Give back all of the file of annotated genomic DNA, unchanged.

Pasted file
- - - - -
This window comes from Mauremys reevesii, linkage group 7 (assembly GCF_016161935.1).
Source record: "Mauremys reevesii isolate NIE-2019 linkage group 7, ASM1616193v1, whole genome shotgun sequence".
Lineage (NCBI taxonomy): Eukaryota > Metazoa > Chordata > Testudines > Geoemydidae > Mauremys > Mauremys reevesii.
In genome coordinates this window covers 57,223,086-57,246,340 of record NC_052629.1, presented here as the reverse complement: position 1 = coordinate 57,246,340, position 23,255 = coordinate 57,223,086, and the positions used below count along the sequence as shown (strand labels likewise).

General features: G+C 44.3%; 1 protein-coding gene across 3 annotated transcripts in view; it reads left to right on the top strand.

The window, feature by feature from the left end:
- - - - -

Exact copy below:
This window comes from Mauremys reevesii, linkage group 7 (assembly GCF_016161935.1).
Source record: "Mauremys reevesii isolate NIE-2019 linkage group 7, ASM1616193v1, whole genome shotgun sequence".
Lineage (NCBI taxonomy): Eukaryota > Metazoa > Chordata > Testudines > Geoemydidae > Mauremys > Mauremys reevesii.
In genome coordinates this window covers 57,223,086-57,246,340 of record NC_052629.1, presented here as the reverse complement: position 1 = coordinate 57,246,340, position 23,255 = coordinate 57,223,086, and the positions used below count along the sequence as shown (strand labels likewise).

General features: G+C 44.3%; 1 protein-coding gene across 3 annotated transcripts in view; it reads left to right on the top strand.

The window, feature by feature from the left end: